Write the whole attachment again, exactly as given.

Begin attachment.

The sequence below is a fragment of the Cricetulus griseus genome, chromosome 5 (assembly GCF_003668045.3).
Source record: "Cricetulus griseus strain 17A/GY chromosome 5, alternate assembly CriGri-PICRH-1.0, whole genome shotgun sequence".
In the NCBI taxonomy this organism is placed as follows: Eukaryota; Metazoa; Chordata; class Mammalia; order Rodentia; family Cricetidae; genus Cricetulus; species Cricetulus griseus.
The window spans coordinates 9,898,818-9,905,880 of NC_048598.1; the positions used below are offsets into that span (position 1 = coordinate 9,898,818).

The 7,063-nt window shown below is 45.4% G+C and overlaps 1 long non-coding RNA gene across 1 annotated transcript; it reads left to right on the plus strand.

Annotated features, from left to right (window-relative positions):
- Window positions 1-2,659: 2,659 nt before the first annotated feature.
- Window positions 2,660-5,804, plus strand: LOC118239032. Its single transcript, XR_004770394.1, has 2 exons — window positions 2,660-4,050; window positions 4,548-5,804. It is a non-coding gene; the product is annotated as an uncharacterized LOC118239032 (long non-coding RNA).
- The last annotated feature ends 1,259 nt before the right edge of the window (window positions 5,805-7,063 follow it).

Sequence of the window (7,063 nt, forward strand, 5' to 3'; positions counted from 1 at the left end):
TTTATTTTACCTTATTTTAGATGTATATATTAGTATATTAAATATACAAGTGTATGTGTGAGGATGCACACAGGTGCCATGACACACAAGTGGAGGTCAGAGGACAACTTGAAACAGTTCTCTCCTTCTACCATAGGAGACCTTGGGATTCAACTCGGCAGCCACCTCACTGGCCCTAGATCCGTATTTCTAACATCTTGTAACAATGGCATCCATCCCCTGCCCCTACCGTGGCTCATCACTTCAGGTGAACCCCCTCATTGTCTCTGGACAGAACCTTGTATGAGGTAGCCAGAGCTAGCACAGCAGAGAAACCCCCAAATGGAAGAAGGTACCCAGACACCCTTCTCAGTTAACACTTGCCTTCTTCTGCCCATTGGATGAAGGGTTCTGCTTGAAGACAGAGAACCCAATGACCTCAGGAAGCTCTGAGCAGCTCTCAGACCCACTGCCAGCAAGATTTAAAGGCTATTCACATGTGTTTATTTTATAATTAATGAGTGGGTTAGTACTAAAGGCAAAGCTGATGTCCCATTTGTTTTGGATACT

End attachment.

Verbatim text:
The sequence below is a fragment of the Cricetulus griseus genome, chromosome 5 (assembly GCF_003668045.3).
Source record: "Cricetulus griseus strain 17A/GY chromosome 5, alternate assembly CriGri-PICRH-1.0, whole genome shotgun sequence".
In the NCBI taxonomy this organism is placed as follows: Eukaryota; Metazoa; Chordata; class Mammalia; order Rodentia; family Cricetidae; genus Cricetulus; species Cricetulus griseus.
The window spans coordinates 9,898,818-9,905,880 of NC_048598.1; the positions used below are offsets into that span (position 1 = coordinate 9,898,818).

The 7,063-nt window shown below is 45.4% G+C and overlaps 1 long non-coding RNA gene across 1 annotated transcript; it reads left to right on the plus strand.

Annotated features, from left to right (window-relative positions):
- Window positions 1-2,659: 2,659 nt before the first annotated feature.
- Window positions 2,660-5,804, plus strand: LOC118239032. Its single transcript, XR_004770394.1, has 2 exons — window positions 2,660-4,050; window positions 4,548-5,804. It is a non-coding gene; the product is annotated as an uncharacterized LOC118239032 (long non-coding RNA).
- The last annotated feature ends 1,259 nt before the right edge of the window (window positions 5,805-7,063 follow it).

Sequence of the window (7,063 nt, forward strand, 5' to 3'; positions counted from 1 at the left end):
TTTATTTTACCTTATTTTAGATGTATATATTAGTATATTAAATATACAAGTGTATGTGTGAGGATGCACACAGGTGCCATGACACACAAGTGGAGGTCAGAGGACAACTTGAAACAGTTCTCTCCTTCTACCATAGGAGACCTTGGGATTCAACTCGGCAGCCACCTCACTGGCCCTAGATCCGTATTTCTAACATCTTGTAACAATGGCATCCATCCCCTGCCCCTACCGTGGCTCATCACTTCAGGTGAACCCCCTCATTGTCTCTGGACAGAACCTTGTATGAGGTAGCCAGAGCTAGCACAGCAGAGAAACCCCCAAATGGAAGAAGGTACCCAGACACCCTTCTCAGTTAACACTTGCCTTCTTCTGCCCATTGGATGAAGGGTTCTGCTTGAAGACAGAGAACCCAATGACCTCAGGAAGCTCTGAGCAGCTCTCAGACCCACTGCCAGCAAGATTTAAAGGCTATTCACATGTGTTTATTTTATAATTAATGAGTGGGTTAGTACTAAAGGCAAAGCTGATGTCCCATTTGTTTTGGATACT